May 09, 2021

In Memoriam: Antigua (1989-2021)

By Leslie Mintz - USEA Staff
Will Faudree and Antigua. USEA Archives Photo.

Will Faudree shared the news yesterday that his legendary event horse, Antigua, passed away at the age of 32. In a Facebook post he said:

“I always thought I would have something profound to write. A eulogy that would encapsulate the impact you had on my life. And maybe those words will come. You taught me what a work ethic is, how to think in slow motion and how to just keep going. You laid the foundation for a career I dreamed of as a kid. Thank you will never be enough. I will miss you every day- rest easy my friend.”

Antigua was a Thoroughbred bred in Australia by Match Winner and out of Great Mistake. He was found in Australia by Phillip Dutton who Will Faudree worked for as a young rider and “Brad” was imported and began a partnership with Faudree. Together with Faudree he earned 957 lifetime points and currently sits in 13th on the all-time USEA historical leaderboard. In their many years of partnership, their cross-country record was spotless and had over 25 top-five places.

USEA Archives Photo.

Highlights of Faudree and Antigua’s career include a fourth place at the 2002 Fair Hill CCI3* (now CCI4*-L), 12th place at the 2003 Kentucky Three-Day Event, 10th at the 2004 Kentucky Three-Day Event (Modified), 22nd at the 2005 Badminton Horse Trials, second at the 2005 Fair Hill CCI3* (now CCI4*-L), and 21st at the 2007 Burghley Horse Trials.

They represented the U.S. at both the Pan American Games in 2003 where they finished individually in sixth place and were members of the gold-medal-winning U.S. Team and at the 2006 World Equestrian Games where they earned a top-20 spot.

Will Faudree and Antigua (far left) at the 2003 Pan American Games. USEA Archives Photo.

“I got Brad in my last year as a young rider; he took me to my first three-star, my first four-star, my first team, my first Worlds, and my first European trip,” said Faudree in an article in 2009. “Brad is that horse that made me. His work ethic, his passion for his career, is incomparable to any horse I’ve sat on since. I’ll have horses in my career who are better than him in some ways, but Antigua can never be replaced.”

Antigua officially retired at the age of 20 during a ceremony at the 2009 Southern Pines Horse Trials.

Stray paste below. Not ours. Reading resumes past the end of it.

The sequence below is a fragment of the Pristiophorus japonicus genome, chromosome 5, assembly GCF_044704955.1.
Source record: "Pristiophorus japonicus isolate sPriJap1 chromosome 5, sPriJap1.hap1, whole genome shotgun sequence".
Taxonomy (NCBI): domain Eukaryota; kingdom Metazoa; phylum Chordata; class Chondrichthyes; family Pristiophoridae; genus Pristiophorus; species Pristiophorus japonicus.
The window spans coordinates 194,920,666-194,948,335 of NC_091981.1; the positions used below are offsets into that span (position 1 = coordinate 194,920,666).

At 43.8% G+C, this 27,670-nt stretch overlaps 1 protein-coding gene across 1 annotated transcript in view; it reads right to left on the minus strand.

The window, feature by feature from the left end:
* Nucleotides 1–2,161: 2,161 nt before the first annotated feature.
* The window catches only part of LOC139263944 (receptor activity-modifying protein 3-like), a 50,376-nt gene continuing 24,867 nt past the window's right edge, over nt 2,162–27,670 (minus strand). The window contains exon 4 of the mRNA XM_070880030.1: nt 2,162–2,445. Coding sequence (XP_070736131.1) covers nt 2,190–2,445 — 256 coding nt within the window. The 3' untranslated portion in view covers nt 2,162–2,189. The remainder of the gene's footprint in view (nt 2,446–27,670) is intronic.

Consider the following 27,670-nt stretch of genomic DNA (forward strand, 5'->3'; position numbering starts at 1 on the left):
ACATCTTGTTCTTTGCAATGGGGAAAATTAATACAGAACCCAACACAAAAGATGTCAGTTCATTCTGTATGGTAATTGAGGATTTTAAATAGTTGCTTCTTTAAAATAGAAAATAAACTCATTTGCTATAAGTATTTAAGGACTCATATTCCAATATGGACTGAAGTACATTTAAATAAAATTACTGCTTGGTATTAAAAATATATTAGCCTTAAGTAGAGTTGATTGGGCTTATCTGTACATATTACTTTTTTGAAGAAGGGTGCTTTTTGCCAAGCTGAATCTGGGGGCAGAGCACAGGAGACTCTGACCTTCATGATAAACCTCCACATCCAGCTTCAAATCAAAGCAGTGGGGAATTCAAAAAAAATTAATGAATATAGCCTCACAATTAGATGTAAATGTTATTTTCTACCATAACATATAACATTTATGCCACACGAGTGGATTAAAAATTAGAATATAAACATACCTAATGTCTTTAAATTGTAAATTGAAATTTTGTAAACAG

The USEA sends its sincerest condolences to Faudree and all of Antigua’s connections.

Jun 19, 2021 Editorial

Crossing Oceans with U.S. Olympian Tiana Coudray

Plenty of event riders have chosen to cross oceans and base themselves thousands of miles away from “home” in pursuit of their career dreams - look at the likes of New Zealanders Sir Mark Todd and Andrew Nicholson, and now Tim and Jonelle Price, while Andrew Hoy, Clayton Fredericks and of course Boyd Martin and Phillip Dutton have set sail from Australian shores. Not many American riders do it, though, probably because the sport is big enough and competitive enough in the U.S. not to make it necessary.

Jun 18, 2021

Weekend Quick Links: June 18-20, 2021

Are you following along with the action from home this weekend? Or maybe you're competing at an event and need information fast. Either way, we’ve got you covered! Check out the USEA’s Weekend Quick Links for links to information including the prize list, ride times, live scores, and more for all the events running this weekend.

Jun 18, 2021 Grants

Ever So Sweet Scholarship Recipient Announced: Inaugural Scholarship Awarded to Helen Casteel

Strides for Equality Equestrians and the United States Eventing Association Foundation are proud to announce the first recipient of the Ever So Sweet Scholarship. The scholarship, which is the first of its kind, provides a fully-funded opportunity for riders from diverse backgrounds to train with upper-level professionals. Helen Casteel of Maryland is the first recipient of the bi-annual scholarship.

Jun 18, 2021 Association News

USEA Office Closed in Observance of Juneteenth

Tomorrow is Juneteenth, which marks the day in 1865 when the federal order was read in Galveston, Texas stating that all enslaved people in Texas were free. This federal order was critical because it represented the emancipation of the last remaining enslaved African Americans in the Confederate States. Although Abraham Lincoln’s Emancipation Proclamation had formally freed all people enslaved in the Confederacy almost two and a half years earlier, Union enforcement of the proclamation had been slow and inconsistent, especially in Texas. Slavery would continue in two states that had remained in the Union— Kentucky and Delaware — until the ratification of the 13th Amendment in December 1865.

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